LifeStyle

 NEWS & ARTICLES
Home LifeStyleArts & Culture   Christie's Auctions Report $3.2 Billion in Global Art Sales in First Half 2011
RSS
article by
Freelance Writer |

Christie's Auctions Report $3.2 Billion in Global Art Sales in First Half 2011

Jul. 21st, 2011 | Comments 1 | Make a Comment   
Photo Courtesy of Christie's
While many industries are either slumping or struggling to maintain this year, the demand for high-end artwork is doing phenomenally well in 2011. Auctioneer Christie's announced that its worldwide sales for the first half reached $3.2 billion. This represents an increase of ten percent globally for the same time period in 2010.

An analysis of the sales indicates that several prevalent factors were significant in the renowned auction house achieving these stupendous results. More collectors than previous years are bidding on the most expensive pieces available. There also was a 30 percent rise in the overall number of lots sold for the same time last year.

Art priced between $815,000 and $1.6 million had an average sell-through rate in excess of 90 percent. Additionally, Christie's sold eight of the top ten lots auctioned in the public marketplace, reporting sales of more than $20 million. The auctioneer also sold 376 lots for more than $1 million at auctions. Eighty percent of the top-selling lots were attributed to Christie's at the midyear point as well. While 78 percent of new clients come from Continental Europe, the UK, and the US, Asia remains in first place as the top emerging market.

Top 10 lots sold through first-half 2011 by Christie's

1. $38,442,500: Andy Warhol, Self-Portrait, 1963-1964 New York; May 11.

2. $33,682,500: Mark Rothko, Untitled No. 17, 1961 New York; May 11 .

3. $29,133,148: Pablo Picasso, Femme assise, robe bleue 1939, King Street; June 21.

4. $28,666,155: Francis Bacon, Study for a Portrait, 1953, King Street; June 28.

5. $27,522,500: Andy Warhol, Self-Portrait, 1986 , New York; May 11.

6. $25,282,500: Francis Bacon, Three Studies for Self- Portrait, 1974, New York; May 11

7. $22,482,500: Claude Monet, Les Peupliers, 1891, New York; May 4.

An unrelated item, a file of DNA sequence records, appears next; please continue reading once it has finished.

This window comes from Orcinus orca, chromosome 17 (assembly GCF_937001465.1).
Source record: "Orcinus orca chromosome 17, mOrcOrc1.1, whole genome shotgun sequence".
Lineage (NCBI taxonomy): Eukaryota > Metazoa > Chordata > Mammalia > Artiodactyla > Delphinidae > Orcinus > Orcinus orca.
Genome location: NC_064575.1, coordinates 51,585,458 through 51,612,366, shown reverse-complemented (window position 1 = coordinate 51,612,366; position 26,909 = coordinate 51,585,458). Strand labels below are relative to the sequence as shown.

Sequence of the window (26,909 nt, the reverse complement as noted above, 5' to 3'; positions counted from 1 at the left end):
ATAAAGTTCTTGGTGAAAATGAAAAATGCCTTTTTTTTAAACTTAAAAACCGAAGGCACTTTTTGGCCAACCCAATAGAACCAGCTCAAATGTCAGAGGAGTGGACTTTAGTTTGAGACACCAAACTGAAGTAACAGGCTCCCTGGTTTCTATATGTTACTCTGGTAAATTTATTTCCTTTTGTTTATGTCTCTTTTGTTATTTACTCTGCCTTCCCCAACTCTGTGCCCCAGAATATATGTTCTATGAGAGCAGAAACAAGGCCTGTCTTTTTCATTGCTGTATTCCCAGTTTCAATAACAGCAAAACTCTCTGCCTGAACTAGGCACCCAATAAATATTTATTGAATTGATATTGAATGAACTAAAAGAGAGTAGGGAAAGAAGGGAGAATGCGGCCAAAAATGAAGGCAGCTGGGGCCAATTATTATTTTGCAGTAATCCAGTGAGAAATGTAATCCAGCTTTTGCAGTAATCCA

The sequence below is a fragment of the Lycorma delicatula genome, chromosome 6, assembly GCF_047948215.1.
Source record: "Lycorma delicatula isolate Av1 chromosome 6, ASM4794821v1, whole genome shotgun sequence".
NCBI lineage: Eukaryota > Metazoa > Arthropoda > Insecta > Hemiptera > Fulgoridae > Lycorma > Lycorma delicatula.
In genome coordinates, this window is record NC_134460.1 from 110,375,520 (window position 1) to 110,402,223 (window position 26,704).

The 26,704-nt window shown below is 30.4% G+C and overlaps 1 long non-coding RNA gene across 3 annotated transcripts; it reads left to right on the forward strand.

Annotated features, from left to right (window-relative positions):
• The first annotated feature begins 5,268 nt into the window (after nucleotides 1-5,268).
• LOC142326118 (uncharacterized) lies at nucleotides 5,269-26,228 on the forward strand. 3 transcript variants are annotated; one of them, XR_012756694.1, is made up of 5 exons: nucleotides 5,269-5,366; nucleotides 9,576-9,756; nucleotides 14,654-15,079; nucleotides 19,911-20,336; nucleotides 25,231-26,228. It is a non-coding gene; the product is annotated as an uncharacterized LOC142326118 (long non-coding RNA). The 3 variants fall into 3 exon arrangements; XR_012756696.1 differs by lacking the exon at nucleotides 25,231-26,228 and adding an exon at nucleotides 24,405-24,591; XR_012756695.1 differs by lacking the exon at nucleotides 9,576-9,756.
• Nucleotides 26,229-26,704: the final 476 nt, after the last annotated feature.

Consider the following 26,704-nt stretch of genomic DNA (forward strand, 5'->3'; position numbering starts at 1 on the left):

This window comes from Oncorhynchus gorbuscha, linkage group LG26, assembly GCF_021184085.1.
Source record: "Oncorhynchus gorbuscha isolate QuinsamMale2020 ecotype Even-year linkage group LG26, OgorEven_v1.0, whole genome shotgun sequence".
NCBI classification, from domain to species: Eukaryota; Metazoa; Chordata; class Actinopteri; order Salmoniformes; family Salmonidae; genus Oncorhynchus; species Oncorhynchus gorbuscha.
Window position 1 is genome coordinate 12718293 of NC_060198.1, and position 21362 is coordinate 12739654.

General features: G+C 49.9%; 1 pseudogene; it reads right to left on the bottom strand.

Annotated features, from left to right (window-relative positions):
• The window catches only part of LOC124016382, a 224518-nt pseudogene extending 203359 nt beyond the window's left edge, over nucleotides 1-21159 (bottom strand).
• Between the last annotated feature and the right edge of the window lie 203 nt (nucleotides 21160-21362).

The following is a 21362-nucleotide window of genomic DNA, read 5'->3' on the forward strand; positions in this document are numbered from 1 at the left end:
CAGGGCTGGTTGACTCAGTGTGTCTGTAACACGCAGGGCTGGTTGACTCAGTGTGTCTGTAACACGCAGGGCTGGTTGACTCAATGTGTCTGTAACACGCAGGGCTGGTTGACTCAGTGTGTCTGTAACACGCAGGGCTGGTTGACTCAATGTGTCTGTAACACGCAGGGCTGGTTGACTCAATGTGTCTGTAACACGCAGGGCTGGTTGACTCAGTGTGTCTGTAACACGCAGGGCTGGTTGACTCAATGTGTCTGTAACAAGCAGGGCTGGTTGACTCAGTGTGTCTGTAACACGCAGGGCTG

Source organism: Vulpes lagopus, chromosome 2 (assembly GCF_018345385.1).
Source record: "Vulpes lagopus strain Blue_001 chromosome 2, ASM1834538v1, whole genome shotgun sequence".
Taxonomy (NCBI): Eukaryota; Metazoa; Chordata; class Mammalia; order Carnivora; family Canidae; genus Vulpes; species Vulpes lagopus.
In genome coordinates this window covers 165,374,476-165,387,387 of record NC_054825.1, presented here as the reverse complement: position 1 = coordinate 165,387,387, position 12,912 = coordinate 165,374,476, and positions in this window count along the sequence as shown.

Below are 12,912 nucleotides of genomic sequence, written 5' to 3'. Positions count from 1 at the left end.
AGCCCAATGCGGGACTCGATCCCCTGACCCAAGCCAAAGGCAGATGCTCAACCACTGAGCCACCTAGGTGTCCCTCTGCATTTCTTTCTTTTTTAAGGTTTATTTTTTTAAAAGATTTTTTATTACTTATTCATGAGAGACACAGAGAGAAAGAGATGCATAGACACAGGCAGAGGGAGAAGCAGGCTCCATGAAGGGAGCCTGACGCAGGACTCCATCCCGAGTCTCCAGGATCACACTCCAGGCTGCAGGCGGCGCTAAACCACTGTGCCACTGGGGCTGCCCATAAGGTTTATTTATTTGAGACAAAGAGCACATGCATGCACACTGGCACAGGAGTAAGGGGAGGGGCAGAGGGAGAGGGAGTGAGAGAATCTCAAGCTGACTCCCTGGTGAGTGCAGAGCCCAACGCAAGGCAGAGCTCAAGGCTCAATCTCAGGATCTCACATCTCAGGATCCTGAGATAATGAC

8. $22,482,500: Maurice de Vlaminck, Paysage de banlieue, 1905, New York; May 4.

9. $21,866,588: Pablo Picasso, Picasso, Jeune fille endormie, 1935, King Street; June 21. (pictured above)

10. $21,362,500: Pablo Picasso, Les femmes d'Alger, version L, 1955, New York; May 4.

For more information, visit Christies.com.
Photo Courtesy of Christie's

Andy Warhol, Self-Portrait
Photo Courtesy of Christie's

Mark Rothko, Untitled No. 17
Photo Courtesy of Christie's

Pablo Picasso, Femme assise, robe bleue
Photo Courtesy of Christie's

Francis Bacon, Study for a Portrait
Photo Courtesy of Christie's

Andy Warhol, Self-Portrait
Photo Courtesy of Christie's

Francis Bacon, Three Studies for Self-Portrait
Photo Courtesy of Christie's

Claude Monet, Les Peupliers
Photo Courtesy of Christie's

Maurice de Vlaminck, Paysage de banlieue
Photo Courtesy of Christie's

Pablo Picasso, Jeune fille endormie
related articles
Write a Story/Review about Art

Post a Comment

 
1 Comments on this Article

Deborah-Eve commented on July 24, 2011

It seems that art is always a good investment as long as you personally like what you buy, just in case you can't resell it! However, this list seems rather predictable and expected--which I suppose is what exists in this price range. For a lot less, I think there is a wealth of incredible art produced by emerging and younger artists! http://goo.gl/CUzAr

Reply    Report this Comment